“You guys have been dating for five months? And you’re going to live out of a car together for how long?” That was the reaction we usually got when we told people about our summer road-trip plans. And as we stared out of opposite windows at the endless rows of corn, it was starting to seem like a valid point. My boyfriend Ethan and I were just two weeks into our romantic journey, but the honeymoon was definitely over. We’d started to fight — or not so much fight as just annoy each other, without the release of actual arguments.
Ethan was a slow and deliberate traveler. I was more spontaneous and emotional. In other words, we were the same people we’d been before, amplified by travel. I wanted to discover the country through late nights at dive bars and adventures with strangers. Ethan wanted for us to be happy, and to stay at least a little on schedule. We’d set out for the same memory-of-a-lifetime journey. We just had different maps.
And then, there was the problem of the project: First Love America. We’d come up with the idea just a few months after we’d met: what if we took all summer to drive cross-country and collected America’s first-love stories? People would tell us the story of their first love, and we’d record them. I had a background in radio and a job I wanted to quit; he had the summers off. The idea was simple and sweet, just like our new relationship.
Once we were on the road, it became clear that the project was at once ruining and making our trip. It was fascinating to talk to strangers and get so many memories on tape. It was also stressful and emotionally exhausting. We were stunned at how ready people were to unload on us — most people talked for close to an hour. Every first-love story was different. Some were funny, some were boring, and some were downright profound. But all the stories we heard shared one common trait: in one way or another, the experience had scarred the person telling us about it. The scar wasn’t always painful, but if they were really talking about their first love, it was always there.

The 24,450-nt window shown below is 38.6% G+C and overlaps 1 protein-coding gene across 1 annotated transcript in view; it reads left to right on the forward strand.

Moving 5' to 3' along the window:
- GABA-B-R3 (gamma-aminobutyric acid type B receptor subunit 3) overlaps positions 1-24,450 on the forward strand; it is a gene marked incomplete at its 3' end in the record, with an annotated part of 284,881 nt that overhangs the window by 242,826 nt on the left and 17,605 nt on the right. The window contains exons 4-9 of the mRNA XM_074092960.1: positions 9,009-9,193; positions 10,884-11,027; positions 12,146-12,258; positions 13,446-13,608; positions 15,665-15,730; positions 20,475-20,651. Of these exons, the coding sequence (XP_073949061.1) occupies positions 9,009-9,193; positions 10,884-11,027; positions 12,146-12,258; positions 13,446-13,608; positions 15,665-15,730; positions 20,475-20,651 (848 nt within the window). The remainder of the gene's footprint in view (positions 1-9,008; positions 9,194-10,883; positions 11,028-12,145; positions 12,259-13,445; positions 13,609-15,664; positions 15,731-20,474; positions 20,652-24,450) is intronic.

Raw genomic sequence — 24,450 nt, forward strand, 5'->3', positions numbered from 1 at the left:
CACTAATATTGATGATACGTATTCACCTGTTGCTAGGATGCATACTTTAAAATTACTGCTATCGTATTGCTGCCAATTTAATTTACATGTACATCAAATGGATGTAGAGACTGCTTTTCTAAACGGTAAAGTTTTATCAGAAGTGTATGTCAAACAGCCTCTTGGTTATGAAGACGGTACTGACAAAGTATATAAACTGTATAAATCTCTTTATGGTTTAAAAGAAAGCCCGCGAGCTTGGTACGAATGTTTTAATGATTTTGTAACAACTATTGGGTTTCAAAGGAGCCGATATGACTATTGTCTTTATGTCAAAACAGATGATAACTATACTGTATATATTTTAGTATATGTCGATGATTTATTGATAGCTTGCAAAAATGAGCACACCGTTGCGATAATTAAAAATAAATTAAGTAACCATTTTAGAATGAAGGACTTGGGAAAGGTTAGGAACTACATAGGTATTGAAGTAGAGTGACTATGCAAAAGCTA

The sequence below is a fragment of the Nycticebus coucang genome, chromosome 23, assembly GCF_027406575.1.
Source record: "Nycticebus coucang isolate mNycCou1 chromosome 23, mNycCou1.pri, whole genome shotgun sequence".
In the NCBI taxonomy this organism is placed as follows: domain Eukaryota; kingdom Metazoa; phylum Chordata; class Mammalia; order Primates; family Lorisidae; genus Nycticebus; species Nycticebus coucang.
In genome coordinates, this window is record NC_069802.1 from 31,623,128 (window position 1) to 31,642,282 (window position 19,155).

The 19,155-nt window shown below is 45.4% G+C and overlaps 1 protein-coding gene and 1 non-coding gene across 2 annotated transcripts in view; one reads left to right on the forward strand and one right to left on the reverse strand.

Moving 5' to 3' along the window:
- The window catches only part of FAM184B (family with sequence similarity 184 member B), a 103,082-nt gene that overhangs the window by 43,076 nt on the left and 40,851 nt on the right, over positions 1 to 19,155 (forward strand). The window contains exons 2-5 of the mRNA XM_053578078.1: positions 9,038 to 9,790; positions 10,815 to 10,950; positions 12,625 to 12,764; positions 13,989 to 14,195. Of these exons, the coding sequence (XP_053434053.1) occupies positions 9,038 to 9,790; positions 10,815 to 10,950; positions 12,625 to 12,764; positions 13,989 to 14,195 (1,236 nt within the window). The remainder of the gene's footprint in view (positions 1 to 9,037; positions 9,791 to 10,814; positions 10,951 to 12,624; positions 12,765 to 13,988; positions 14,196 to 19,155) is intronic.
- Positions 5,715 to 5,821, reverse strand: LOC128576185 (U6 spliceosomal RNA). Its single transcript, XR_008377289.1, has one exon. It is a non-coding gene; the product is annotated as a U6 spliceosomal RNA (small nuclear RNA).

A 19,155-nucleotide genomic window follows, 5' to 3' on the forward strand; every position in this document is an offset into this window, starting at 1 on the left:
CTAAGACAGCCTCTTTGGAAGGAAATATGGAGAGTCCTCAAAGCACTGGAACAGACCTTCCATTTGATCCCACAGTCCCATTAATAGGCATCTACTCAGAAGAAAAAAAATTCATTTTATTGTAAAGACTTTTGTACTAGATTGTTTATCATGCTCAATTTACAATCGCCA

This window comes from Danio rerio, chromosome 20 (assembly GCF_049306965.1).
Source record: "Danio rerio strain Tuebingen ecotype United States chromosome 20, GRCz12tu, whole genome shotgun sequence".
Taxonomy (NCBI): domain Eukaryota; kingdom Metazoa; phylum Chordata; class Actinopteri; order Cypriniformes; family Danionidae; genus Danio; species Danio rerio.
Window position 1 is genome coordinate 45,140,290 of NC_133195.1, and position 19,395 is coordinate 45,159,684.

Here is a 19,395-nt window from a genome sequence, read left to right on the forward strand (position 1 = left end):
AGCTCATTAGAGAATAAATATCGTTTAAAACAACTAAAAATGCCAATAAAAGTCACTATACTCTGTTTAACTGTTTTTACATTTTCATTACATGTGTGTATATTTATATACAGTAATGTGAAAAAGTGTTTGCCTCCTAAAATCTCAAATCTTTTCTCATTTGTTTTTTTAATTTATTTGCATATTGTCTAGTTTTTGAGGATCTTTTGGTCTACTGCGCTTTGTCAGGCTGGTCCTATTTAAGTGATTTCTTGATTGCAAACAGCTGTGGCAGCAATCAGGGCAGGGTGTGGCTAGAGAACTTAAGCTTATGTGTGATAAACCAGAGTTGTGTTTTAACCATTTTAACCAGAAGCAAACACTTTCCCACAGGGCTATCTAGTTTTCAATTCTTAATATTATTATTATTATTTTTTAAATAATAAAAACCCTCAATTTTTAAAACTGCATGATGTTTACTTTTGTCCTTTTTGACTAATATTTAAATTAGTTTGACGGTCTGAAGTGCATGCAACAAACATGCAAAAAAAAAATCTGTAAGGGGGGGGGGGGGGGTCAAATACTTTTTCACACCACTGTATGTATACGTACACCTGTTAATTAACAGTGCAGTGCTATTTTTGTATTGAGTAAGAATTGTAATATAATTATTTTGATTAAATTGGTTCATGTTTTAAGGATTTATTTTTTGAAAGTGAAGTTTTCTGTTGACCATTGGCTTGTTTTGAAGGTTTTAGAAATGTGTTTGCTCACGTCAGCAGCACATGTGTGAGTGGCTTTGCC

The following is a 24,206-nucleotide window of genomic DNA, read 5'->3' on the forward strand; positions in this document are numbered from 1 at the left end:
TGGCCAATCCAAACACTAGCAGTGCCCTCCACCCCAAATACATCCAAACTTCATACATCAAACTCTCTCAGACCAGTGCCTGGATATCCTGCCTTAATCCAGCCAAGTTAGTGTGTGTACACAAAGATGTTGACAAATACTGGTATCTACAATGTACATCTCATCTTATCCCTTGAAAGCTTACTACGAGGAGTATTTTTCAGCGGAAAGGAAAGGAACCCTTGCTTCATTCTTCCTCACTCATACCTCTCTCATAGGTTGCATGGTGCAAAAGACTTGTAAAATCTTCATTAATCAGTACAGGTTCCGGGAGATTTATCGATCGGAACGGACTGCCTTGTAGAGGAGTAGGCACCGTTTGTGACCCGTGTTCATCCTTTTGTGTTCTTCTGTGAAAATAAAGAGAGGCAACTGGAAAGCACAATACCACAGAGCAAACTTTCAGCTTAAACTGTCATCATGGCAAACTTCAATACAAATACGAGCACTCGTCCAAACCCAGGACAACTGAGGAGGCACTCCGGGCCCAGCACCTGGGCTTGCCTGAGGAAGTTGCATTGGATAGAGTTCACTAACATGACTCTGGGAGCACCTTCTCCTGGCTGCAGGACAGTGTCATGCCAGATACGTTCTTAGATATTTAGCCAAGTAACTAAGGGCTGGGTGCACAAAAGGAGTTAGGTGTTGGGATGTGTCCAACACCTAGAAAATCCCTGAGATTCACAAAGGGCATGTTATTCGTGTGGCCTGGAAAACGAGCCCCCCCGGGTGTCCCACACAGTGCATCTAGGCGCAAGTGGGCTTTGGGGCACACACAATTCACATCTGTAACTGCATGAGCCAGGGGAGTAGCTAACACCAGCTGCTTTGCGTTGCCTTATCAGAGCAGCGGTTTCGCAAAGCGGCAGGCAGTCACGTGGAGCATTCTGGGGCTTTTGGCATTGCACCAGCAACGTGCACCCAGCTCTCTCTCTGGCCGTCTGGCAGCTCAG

It turns out your first love is a lot like the family you’re born into. It doesn’t have to define the rest of your life, but it certainly determines the way you see your chances.
Werner was an old German man who gave free sailboat rides in Minneapolis. We went out on the water with him at sunset. Out on the lake, he spoke slowly, like he was telling a ghost story. He’d lost his mother in the war; twenty years later, his wife left him. It was unclear which woman was his first love, or who had broken his heart more. He spoke softly, breaking the bad news of his past to Ethan and me, the innocents. Each sentence seemed to take minutes to ripple out across the water:
“One morning, she said in a nice friendly voice, ‘Werner, it’s not going to work out.’ But guess what? I did not hear her friendly voice. It took me many years to figure out why. I was five years old when my mom left me… So my wife stayed. I couldn’t bear the pain. I pleaded. One day, I remember, I saw her leave the house. She left, and when she said goodbye, she had to walk down some steps to her car. It was like freeing a bird and seeing her fly…”
When his story was done, we sat silently, rocking on the dark water. Some fireworks went off over the lake. Werner looked at us with that hope the old who know better put into the young who don’t.
“So how does it feel to have met Prince Charming?” he asked me, completely serious.
I paused, choosing my words carefully, not wanting to break both of their hearts.
“Ethan isn’t my Prince Charming,” I told Werner. “He’s my Real Person. And that makes me love him more.”